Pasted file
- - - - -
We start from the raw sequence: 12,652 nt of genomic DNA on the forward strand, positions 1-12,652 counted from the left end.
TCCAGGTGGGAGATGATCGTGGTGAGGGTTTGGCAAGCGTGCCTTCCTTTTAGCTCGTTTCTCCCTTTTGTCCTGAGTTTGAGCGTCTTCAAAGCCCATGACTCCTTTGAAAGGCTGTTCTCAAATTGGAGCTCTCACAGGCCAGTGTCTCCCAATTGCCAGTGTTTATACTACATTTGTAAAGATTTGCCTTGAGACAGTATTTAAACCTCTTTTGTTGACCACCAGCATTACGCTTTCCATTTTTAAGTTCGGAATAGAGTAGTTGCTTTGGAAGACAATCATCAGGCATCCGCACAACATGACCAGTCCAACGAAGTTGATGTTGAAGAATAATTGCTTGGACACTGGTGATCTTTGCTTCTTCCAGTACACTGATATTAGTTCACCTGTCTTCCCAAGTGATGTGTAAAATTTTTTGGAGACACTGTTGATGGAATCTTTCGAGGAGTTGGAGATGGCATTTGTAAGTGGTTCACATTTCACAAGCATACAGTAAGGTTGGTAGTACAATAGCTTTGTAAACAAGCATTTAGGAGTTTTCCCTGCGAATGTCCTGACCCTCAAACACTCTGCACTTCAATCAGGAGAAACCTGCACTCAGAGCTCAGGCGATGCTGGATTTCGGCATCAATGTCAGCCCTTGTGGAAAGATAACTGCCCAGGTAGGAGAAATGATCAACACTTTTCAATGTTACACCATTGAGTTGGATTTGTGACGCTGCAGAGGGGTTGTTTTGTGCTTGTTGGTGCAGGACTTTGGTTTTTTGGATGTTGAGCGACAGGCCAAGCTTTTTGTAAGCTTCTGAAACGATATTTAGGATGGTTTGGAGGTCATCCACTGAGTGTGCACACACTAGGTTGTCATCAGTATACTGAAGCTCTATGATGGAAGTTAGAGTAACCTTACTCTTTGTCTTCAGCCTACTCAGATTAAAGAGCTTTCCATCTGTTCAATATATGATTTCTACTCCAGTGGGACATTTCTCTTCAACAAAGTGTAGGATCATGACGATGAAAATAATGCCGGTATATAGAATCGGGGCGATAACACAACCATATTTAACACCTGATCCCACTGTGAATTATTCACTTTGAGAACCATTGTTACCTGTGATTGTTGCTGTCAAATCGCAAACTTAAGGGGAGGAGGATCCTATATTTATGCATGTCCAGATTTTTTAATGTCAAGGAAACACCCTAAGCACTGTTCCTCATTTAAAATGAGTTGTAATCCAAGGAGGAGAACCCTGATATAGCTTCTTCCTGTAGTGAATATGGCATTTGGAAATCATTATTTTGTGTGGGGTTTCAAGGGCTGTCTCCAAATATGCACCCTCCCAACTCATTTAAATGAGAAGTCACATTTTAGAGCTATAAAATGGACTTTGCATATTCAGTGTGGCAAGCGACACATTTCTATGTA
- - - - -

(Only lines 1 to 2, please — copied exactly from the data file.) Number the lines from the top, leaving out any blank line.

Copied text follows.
We start from the raw sequence: 12,652 nt of genomic DNA on the forward strand, positions 1-12,652 counted from the left end.
TCCAGGTGGGAGATGATCGTGGTGAGGGTTTGGCAAGCGTGCCTTCCTTTTAGCTCGTTTCTCCCTTTTGTCCTGAGTTTGAGCGTCTTCAAAGCCCATGACTCCTTTGAAAGGCTGTTCTCAAATTGGAGCTCTCACAGGCCAGTGTCTCCCAATTGCCAGTGTTTATACTACATTTGTAAAGATTTGCCTTGAGACAGTATTTAAACCTCTTTTGTTGACCACCAGCATTACGCTTTCCATTTTTAAGTTCGGAATAGAGTAGTTGCTTTGGAAGACAATCATCAGGCATCCGCACAACATGACCAGTCCAACGAAGTTGATGTTGAAGAATAATTGCTTGGACACTGGTGATCTTTGCTTCTTCCAGTACACTGATATTAGTTCACCTGTCTTCCCAAGTGATGTGTAAAATTTTTTGGAGACACTGTTGATGGAATCTTTCGAGGAGTTGGAGATGGCATTTGTAAGTGGTTCACATTTCACAAGCATACAGTAAGGTTGGTAGTACAATAGCTTTGTAAACAAGCATTTAGGAGTTTTCCCTGCGAATGTCCTGACCCTCAAACACTCTGCACTTCAATCAGGAGAAACCTGCACTCAGAGCTCAGGCGATGCTGGATTTCGGCATCAATGTCAGCCCTTGTGGAAAGATAACTGCCCAGGTAGGAGAAATGATCAACACTTTTCAATGTTACACCATTGAGTTGGATTTGTGACGCTGCAGAGGGGTTGTTTTGTGCTTGTTGGTGCAGGACTTTGGTTTTTTGGATGTTGAGCGACAGGCCAAGCTTTTTGTAAGCTTCTGAAACGATATTTAGGATGGTTTGGAGGTCATCCACTGAGTGTGCACACACTAGGTTGTCATCAGTATACTGAAGCTCTATGATGGAAGTTAGAGTAACCTTACTCTTTGTCTTCAGCCTACTCAGATTAAAGAGCTTTCCATCTGTTCAATATATGATTTCTACTCCAGTGGGACATTTCTCTTCAACAAAGTGTAGGATCATGACGATGAAAATAATGCCGGTATATAGAATCGGGGCGATAACACAACCATATTTAACACCTGATCCCACTGTGAATTATTCACTTTGAGAACCATTGTTACCTGTGATTGTTGCTGTCAAATCGCAAACTTAAGGGGAGGAGGATCCTATATTTATGCATGTCCAGATTTTTTAATGTCAAGGAAACACCCTAAGCACTGTTCCTCATTTAAAATGAGTTGTAATCCAAGGAGGAGAACCCTGATATAGCTTCTTCCTGTAGTGAATATGGCATTTGGAAATCATTATTTTGTGTGGGGTTTCAAGGGCTGTCTCCAAATATGCACCCTCCCAACTCATTTAAATGAGAAGTCACATTTTAGAGCTATAAAATGGACTTTGCATATTCAGTGTGGCAAGCGACACATTTCTATGTA